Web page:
Friday, December 15, 2006
On-line employment company Monster Worldwide, Inc. disclosed that the options backdating at the company was the result of intentional conduct and not "mere oversights" by executives. A press release (here) states:
The Special Committee has determined that the exercise price of a substantial number of stock option grants during the periods between 1997 through March 31, 2003 differed from the fair market value of the underlying shares on the measurement date. In most cases, the original date assigned to the grant corresponded to the date as of which a unanimous written consent ("UWC") was executed by the members of the Compensation Committee of the Company's Board of Directors, but the date of that consent did not correspond to the actual date on which the identities of the individual optionees and the number of shares underlying each option was determined. The Company believes that the dates as of which the UWCs were dated were earlier than the dates on which they were actually executed. In a significant number of instances, the stock price on the assigned date (the date as of which the UWC was executed) was lower, sometimes substantially lower, than the price on the date the award may be deemed to have actually been determined. The Company believes that this practice was done intentionally, by persons formerly in positions of responsibility at the Company for the purpose of issuing options at a higher intrinsic value than would have otherwise been the case.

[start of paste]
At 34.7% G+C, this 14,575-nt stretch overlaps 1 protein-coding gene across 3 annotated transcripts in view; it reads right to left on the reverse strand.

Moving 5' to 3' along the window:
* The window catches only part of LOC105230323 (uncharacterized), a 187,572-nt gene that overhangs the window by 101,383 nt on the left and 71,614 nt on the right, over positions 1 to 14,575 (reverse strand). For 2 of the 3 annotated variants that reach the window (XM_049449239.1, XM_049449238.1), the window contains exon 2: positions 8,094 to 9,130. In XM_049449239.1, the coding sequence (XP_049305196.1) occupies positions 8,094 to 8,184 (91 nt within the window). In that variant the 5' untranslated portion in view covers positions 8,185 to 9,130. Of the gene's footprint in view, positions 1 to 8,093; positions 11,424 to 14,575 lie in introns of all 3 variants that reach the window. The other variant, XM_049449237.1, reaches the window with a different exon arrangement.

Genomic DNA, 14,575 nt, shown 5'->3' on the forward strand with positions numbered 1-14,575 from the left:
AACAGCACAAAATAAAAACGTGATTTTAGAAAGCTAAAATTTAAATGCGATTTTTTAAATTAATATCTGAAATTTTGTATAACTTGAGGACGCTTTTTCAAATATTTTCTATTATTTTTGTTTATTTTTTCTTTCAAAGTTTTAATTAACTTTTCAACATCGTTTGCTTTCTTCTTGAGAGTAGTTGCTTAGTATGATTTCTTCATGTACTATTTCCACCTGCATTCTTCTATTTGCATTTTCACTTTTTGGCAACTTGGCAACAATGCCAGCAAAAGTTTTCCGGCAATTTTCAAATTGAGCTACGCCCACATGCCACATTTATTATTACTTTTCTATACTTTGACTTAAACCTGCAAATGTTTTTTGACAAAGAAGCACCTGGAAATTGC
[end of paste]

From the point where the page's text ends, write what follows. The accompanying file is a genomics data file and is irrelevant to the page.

The financial restatement triggered by the backdating will be over $300 million. Former CEO Andrew McKelvey resigned his position because of the problem, and quit the board of directors when he decided not to meet with the law firm conducting the internal investigation for another interview (see earlier post here). Former general counsel Myron Olesnyckyj went on paid leave in September 2006, and was fired for cause in November (see earlier post here). The reference to "persons formerly in positions of responsibility" indicates that senior executives were involved in the backdating, and the U.S. Attorney's Office is likely privy to their identity and may pursue a criminal case now that the internal investigation is largely complete. There has not been an indication yet that McKelvey or Olesnyckyj are targets of the grand jury investigation. (ph)